Fips | Oct 30, 2016 |
Opportunity cost is one of the key concepts of economics; doing this means you can't do that at the same time, for example. The early part of Thinking, Fast and Slow is about how the brain economizes on the time it spends making decisions. We could engage what Kahneman calls 'System 2', our reasoning framework, for each and every decision, but this would be hugely expensive in terms of opportunity costs. All that time we spent thinking we would not spending just getting on with things. So, in most cases, our brain allocates decision making to 'System 1', our more intuitive decision making system, our gut, which acts on a set of short cuts, heuristics. In this way, the brain has evolved to economize on thinking time.

This can lead to what Kahneman calls 'mistakes' and the rational 'homo economicus' takes yet another kicking here. But his endorsement of 'nudge' policies, designed to move people towards the 'right' decisions, pre-supposes that the people doing the nudging know what these 'right' answers are. This knowledge, of course, has to be discovered.

That said, the incorporation of prospect theory into microeconomics in place of expected utility theory looks to be a growing field of research in the future. ( )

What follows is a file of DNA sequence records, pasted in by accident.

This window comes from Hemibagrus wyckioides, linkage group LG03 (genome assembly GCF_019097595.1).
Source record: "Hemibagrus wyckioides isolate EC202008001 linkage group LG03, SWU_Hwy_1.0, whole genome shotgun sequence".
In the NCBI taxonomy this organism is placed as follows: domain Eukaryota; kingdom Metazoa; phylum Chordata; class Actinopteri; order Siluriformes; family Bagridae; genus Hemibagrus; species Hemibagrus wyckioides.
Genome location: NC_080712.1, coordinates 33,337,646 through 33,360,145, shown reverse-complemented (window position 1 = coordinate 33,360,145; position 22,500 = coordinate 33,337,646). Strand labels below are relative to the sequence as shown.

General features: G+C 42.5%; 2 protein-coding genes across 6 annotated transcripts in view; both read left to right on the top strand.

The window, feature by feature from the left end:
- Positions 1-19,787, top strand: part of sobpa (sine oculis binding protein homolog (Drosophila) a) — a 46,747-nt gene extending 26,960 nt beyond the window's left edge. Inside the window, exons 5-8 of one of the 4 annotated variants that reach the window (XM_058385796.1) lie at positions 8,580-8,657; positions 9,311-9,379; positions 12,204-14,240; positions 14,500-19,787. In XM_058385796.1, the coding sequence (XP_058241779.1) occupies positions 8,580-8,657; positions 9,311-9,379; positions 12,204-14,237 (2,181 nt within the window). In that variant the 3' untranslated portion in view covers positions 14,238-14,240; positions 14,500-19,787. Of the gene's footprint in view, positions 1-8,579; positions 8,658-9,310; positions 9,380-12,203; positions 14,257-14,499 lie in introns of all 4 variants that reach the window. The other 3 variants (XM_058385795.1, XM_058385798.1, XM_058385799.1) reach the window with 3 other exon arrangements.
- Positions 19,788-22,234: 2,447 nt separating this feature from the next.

JohnPhelan | Oct 4, 2016 |
I was prompted to read this for the sole reason that it gets referenced in so many other books. It lived up to the expectation. Kahneman was a pioneer in the space where human psychology confounds traditional economic theory. Now he's a venerable storyteller about that same space. The main point of the book is that the human mind uses two systems of thinking. One is fast, instinctual, and automatic. The other is slow, logical, and conceptual. Much of our behavior and later evaluation of it can be described by how those two systems are used under varying amounts of time pressure. The book is comprised of thirty-eight short chapters covering key concepts like regression to the mean, illusions of validity, and the importance of framing when evaluating options. I found his coverage of prospect theory especially complete and understandable compared to other descriptions I've encountered. ( )
  jpsnow | Oct 1, 2016 |
A must-read for everyone who wants to make wise decisions!
Especially, if decision-making is your job. ( )
  mantvius | Aug 29, 2016 |
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"It is an astonishingly rich book: lucid, profound, full of intellectual surprises and self-help value. It is consistently entertaining and frequently touching..."
added by melmore | editNew York Times, Jim Holt (Nov 25, 2011)
Thinking, Fast and Slow is nonetheless rife with lessons on how to overcome bias in daily life.

» Add other authors (23 possible)